Writing in Berkshire Hathaway’s 2002 annual letter, the justly renowned “Oracle of Omaha”, Warren Buffett stated that derivatives (options, that is, puts and calls) are “financial weapons of mass destruction.” Nevertheless, Berkshire Hathaway has some major derivatives positions. How can that be? Well, Buffett once defined risk as not knowing what you are doing. By that definition, the Berkshire Hathaway position is not risky.
Here is one example of what Buffett is talking about. More than 20 years ago, investing in derivatives resulted in a $1.7 billion loss and bankruptcy of California’s Orange County. Some 3,000 public employees lost their jobs and services were reduced. Merrill Lynch & Co., the broker involved, made millions in fees, not surprisingly.
There are other examples. Long-Term Capital Management, with some of Wall Street’s major figures as well as two Nobel Prize-winning economists, needed a bailout of billions by more than 10 financial institutions in order to prevent market panic and collapse of the entire financial system. Much of their portfolio was made up of derivatives but the company was too big to fail.
The Monday Morning Millionaire Program way of investing in derivatives is safe. For interested members, the program recommends the following:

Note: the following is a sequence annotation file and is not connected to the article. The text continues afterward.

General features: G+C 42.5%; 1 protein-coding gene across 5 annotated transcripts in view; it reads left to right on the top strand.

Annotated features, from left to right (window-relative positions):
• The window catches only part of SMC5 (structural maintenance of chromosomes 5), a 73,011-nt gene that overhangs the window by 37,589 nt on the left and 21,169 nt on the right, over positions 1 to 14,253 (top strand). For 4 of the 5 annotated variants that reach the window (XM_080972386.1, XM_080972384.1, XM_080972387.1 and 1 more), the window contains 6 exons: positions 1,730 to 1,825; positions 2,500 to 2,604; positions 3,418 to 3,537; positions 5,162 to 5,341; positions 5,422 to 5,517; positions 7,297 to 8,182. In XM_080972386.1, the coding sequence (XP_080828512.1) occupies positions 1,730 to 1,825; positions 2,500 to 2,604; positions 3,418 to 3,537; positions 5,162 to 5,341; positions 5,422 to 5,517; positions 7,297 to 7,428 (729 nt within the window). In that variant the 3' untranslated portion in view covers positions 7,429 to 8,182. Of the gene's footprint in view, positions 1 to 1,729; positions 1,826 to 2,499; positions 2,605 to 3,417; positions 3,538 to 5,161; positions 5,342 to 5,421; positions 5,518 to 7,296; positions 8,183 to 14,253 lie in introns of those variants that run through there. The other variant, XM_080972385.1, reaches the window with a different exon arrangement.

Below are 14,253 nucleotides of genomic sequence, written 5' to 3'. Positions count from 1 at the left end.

- Only sell (write) and never buy puts and calls.
- Do so using our recommended exchange-traded funds and not individual stocks. These are the SPDR S&P 500 ETF (symbol SPY) which has weekly expiry dates and the Vanguard Total Stock Market ETF (symbol VTI), the Vanguard S&P 500 ETF (symbol VOO) and the Invesco S&P 500 Equal Weight ETF (symbol RSP) which have monthly expiry dates.
- Write puts and calls in your fun portfolio only.
Investors always make and never lose money writing puts and calls. However, when writing calls, they do give up the opportunity of making even more money if the underlying ETF rises above the selected strike price. When writing puts, they do give up the opportunity of buying the underlying ETF even more cheaply if it drops below the selected strike price.
In dropping and lateral markets, writing calls outperforms. In rising markets, it underperforms.
In rising and lateral markets, writing puts outperforms. In dropping markets, it blocks option writers from buying greater bargains.
On another issue, we recently introduced Level 2 and Level 3 to the “Our Programs” tab. I just finished the first session with a member who scored 47 on our scorecard exercise. He was tasked with five action steps in preparation for our next session.
Do you see many actionable suggestions in today’s flood of investment writing?